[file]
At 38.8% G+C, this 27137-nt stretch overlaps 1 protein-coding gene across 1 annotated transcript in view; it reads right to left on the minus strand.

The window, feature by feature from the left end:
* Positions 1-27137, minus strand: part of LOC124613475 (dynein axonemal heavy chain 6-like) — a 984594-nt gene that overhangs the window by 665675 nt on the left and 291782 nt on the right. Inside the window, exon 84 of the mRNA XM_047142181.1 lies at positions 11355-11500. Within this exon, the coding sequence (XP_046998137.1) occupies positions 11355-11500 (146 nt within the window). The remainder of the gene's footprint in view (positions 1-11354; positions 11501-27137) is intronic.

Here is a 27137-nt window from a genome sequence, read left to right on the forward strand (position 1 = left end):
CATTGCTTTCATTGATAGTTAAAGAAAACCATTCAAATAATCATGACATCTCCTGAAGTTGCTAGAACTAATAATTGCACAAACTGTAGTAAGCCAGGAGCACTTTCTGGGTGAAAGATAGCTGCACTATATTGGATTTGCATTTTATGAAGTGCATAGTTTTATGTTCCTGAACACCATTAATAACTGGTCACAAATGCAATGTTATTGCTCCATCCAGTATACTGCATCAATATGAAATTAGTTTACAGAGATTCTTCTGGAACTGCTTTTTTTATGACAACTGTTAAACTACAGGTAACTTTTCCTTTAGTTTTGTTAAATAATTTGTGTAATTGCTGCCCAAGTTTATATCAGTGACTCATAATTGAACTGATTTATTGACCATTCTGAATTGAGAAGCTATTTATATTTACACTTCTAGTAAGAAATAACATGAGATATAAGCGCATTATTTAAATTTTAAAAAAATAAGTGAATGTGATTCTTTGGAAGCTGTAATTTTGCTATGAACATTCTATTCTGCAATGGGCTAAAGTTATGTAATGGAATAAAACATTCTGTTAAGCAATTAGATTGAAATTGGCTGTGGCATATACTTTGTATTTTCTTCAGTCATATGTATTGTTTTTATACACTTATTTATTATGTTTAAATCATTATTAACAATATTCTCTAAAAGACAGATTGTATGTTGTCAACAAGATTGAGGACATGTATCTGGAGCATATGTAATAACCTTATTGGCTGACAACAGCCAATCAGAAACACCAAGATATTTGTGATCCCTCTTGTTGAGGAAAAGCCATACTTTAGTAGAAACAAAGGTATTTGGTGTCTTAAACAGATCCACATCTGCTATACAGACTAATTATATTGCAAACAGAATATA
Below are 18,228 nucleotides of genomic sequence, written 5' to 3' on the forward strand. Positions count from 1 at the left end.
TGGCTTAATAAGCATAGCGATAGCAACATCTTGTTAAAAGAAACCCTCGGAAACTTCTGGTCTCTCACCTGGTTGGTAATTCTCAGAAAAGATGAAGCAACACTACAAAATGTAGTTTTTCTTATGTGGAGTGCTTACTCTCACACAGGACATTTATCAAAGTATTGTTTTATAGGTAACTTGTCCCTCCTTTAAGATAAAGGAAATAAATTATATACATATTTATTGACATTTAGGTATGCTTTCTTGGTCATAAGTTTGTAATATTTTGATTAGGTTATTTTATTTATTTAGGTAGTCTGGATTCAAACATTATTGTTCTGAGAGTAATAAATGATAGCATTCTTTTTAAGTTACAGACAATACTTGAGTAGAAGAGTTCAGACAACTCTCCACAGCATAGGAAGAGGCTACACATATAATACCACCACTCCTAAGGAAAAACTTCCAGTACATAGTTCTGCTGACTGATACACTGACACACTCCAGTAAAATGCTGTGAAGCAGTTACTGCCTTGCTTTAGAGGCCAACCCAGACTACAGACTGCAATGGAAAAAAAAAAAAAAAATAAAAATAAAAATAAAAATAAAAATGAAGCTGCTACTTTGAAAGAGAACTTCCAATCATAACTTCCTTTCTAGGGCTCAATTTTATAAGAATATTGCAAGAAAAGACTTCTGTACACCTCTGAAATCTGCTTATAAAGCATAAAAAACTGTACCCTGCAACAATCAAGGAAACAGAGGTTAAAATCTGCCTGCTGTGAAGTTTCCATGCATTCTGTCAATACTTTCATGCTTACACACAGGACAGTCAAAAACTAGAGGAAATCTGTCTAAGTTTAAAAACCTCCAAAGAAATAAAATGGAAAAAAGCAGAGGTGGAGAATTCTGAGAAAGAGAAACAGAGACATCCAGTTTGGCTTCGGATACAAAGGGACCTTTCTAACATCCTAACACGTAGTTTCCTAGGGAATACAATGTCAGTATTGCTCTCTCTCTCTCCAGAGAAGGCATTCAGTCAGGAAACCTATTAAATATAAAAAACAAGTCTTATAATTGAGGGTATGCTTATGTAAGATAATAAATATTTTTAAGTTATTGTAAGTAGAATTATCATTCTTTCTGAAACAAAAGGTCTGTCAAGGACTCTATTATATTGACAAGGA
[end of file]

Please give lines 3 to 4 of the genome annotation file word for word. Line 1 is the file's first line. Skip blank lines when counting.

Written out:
* Positions 1-27137, minus strand: part of LOC124613475 (dynein axonemal heavy chain 6-like) — a 984594-nt gene that overhangs the window by 665675 nt on the left and 291782 nt on the right. Inside the window, exon 84 of the mRNA XM_047142181.1 lies at positions 11355-11500. Within this exon, the coding sequence (XP_046998137.1) occupies positions 11355-11500 (146 nt within the window). The remainder of the gene's footprint in view (positions 1-11354; positions 11501-27137) is intronic.

Here is a 27137-nt window from a genome sequence, read left to right on the forward strand (position 1 = left end):